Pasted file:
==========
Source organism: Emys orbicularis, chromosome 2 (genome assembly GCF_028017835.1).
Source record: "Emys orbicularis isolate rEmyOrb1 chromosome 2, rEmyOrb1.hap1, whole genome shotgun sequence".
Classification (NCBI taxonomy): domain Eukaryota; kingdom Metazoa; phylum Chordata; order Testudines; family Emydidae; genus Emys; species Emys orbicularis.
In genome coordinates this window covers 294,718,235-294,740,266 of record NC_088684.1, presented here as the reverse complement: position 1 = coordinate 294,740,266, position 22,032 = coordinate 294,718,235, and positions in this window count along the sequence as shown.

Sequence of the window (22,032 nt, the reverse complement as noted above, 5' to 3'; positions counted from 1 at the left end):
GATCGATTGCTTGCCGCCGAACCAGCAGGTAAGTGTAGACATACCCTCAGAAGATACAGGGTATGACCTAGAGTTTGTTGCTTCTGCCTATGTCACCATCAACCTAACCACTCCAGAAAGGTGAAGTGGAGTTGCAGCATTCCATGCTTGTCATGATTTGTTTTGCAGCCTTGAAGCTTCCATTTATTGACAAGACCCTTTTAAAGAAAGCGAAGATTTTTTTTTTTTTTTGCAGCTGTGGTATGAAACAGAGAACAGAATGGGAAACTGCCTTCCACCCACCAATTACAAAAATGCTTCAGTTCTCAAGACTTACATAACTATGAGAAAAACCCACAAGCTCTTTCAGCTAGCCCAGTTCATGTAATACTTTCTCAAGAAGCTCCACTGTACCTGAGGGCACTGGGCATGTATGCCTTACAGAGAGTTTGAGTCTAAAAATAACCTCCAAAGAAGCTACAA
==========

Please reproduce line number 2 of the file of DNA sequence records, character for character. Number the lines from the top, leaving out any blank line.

Source record: "Emys orbicularis isolate rEmyOrb1 chromosome 2, rEmyOrb1.hap1, whole genome shotgun sequence".